Lambasting China over their emissions might impress the US but it could be costly for Australia | Frank Jotzo

The Guardian Opinions 1 month ago

Visiting the United States, Australia’s prime minister demanded of China “participation in addressing important global environmental challenges” in light of its “new status and responsibilities”. As part of a broad call to expect more of China, the comments on environment caught attention as they were made at the time of the UN climate summit.

Pointing to China’s emissions growth as an excuse for lack of climate action in Australia was in vogue a decade and longer ago. Then, China’s energy use and carbon emissions rose sharply with its investments in factories, infrastructure and housing. But things have changed in China, and there no longer is a formal distinction between climate pledges from developed and developing countries. In many regards, China’s climate action is stronger than that of Australia or America, at much lower levels of development.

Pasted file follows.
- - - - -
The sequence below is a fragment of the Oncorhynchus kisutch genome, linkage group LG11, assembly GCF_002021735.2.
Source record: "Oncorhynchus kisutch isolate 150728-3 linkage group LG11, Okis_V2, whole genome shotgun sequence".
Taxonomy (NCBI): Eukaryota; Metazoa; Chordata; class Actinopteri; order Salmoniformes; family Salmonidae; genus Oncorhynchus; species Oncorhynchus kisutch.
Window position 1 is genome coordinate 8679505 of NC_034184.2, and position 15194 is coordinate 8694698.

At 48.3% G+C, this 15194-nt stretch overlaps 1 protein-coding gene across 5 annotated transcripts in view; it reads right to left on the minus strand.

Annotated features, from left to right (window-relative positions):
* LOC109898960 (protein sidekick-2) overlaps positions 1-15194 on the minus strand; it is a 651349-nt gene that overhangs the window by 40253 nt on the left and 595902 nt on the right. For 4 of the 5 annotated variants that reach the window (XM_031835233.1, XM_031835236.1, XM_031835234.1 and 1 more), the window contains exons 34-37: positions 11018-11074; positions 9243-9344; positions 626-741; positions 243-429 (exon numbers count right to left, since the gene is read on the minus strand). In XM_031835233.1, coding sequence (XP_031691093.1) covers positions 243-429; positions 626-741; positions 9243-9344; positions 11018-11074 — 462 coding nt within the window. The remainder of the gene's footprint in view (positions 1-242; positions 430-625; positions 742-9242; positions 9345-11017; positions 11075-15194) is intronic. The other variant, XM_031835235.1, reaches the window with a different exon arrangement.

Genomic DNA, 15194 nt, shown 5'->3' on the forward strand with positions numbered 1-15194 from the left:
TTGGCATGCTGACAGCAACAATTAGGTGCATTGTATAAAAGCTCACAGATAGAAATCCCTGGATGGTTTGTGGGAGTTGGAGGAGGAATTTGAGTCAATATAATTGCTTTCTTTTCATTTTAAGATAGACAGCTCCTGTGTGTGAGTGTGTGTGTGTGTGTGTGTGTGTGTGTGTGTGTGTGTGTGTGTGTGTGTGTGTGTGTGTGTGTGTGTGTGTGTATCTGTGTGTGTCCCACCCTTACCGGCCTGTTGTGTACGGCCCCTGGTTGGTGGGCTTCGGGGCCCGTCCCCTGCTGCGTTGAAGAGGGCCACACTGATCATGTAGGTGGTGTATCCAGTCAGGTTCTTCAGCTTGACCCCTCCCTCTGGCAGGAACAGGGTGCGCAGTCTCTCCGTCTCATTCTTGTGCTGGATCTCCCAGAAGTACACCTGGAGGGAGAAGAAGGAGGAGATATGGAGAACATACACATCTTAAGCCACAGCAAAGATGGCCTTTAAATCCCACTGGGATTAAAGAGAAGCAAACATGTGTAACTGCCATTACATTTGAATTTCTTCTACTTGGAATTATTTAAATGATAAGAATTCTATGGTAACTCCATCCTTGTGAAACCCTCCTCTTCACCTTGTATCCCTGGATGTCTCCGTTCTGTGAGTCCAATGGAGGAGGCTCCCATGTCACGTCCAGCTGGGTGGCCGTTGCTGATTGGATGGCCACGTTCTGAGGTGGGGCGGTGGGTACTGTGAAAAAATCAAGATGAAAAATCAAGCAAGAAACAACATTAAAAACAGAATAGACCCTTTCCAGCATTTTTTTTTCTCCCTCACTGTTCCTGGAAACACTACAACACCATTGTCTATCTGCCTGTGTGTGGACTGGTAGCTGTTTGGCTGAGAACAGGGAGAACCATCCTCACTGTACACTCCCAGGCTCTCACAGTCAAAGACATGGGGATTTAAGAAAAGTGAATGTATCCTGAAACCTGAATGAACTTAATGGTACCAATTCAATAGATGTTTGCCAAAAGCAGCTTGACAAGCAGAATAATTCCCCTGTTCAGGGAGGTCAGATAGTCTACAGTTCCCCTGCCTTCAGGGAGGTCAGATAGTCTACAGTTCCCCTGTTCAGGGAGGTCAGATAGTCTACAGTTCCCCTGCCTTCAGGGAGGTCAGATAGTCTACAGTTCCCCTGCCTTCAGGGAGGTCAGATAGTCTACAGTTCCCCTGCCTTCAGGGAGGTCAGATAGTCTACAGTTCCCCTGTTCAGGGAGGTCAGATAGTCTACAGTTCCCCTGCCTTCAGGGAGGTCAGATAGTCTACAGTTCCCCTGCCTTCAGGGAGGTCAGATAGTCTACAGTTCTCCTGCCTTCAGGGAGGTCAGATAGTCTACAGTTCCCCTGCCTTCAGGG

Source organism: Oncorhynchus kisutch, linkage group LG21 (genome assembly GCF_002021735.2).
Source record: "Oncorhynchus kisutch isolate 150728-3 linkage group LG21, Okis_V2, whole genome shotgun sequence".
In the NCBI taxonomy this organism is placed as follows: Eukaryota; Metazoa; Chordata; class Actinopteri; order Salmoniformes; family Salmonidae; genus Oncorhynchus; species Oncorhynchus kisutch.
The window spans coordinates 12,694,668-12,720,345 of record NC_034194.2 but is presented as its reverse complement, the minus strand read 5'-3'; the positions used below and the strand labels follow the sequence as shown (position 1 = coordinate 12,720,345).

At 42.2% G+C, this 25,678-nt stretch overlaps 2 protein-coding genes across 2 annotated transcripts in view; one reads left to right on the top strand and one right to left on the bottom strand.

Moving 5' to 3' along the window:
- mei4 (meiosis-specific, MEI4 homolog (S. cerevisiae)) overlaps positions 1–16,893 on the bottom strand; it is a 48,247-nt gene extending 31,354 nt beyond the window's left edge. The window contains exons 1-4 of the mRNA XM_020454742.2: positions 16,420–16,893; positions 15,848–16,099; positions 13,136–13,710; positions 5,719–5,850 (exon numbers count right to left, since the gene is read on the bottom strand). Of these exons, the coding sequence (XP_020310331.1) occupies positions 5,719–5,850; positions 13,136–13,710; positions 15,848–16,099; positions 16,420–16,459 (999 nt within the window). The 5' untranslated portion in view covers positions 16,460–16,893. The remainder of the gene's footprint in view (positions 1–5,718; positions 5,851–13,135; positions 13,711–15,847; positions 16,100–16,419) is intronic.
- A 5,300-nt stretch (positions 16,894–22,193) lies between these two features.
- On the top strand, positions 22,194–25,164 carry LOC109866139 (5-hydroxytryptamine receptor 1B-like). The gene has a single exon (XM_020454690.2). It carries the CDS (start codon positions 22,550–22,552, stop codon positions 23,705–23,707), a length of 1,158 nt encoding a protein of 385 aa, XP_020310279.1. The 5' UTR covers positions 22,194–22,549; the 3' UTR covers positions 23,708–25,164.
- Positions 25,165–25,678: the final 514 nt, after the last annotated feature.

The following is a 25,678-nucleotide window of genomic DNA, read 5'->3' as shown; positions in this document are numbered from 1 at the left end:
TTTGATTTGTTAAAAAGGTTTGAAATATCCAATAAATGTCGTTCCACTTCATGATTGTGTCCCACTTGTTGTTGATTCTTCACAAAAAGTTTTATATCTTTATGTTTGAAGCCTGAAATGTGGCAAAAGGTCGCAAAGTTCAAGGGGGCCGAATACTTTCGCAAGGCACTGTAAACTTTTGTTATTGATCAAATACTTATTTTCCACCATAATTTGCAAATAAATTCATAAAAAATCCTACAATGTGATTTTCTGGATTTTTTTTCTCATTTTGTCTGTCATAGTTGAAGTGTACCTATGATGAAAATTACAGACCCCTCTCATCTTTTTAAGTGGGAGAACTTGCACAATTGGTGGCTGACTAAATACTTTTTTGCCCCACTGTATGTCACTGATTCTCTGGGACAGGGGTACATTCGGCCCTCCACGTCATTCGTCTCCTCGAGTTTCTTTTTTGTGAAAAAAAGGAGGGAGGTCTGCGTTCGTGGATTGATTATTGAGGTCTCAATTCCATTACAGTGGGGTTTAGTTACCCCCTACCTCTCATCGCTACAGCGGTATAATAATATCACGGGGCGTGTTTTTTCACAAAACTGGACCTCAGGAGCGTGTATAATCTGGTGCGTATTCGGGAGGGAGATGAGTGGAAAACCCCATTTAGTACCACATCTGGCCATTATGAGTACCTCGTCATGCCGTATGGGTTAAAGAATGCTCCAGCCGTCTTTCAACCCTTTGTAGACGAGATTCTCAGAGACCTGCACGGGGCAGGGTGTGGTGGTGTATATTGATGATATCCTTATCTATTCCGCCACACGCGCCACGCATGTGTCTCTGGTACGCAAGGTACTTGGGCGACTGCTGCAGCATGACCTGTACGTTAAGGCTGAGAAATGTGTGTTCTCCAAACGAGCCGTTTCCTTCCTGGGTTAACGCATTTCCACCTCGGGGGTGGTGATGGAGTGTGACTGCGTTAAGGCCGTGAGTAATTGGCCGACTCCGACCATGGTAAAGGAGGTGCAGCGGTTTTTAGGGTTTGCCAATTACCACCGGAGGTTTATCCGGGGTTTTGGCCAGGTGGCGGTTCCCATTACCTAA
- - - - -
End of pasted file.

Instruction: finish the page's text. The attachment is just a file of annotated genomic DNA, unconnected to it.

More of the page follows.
Do the PM’s advisers know? An up-to-date cheat sheet would read like this.

1. China’s CO2 emissions from fossil fuels use rose by just 2% over the last five years (2013-18), with all of that growth in 2018 after a four-year hiatus. That is a stark difference to earlier: China’s CO2 output rose 25% over the five years before that, and 62% the five years before that, according to data compiled by BP. In the US, these emissions fell by 2.5% over the last five years. In Australia, emissions from fossil fuel use rose by 3.6% from 2013-18, faster than the world average of 3.2%; Australia’s overall national emissions rose by 3.9% over the five years. Australia has nothing to brag about in terms of recent emissions growth.

2. The emissions pledges under the Paris agreement do not distinguish between developed and developing countries, in contrast to the Kyoto protocol. All countries are called on to act, and the vast majority of countries have pledged to cut or limit their emissions. China has quantitative targets. The principle of “common but differentiated commitments” applies, with higher expectations placed on more developed countries, but there is no formal distinction.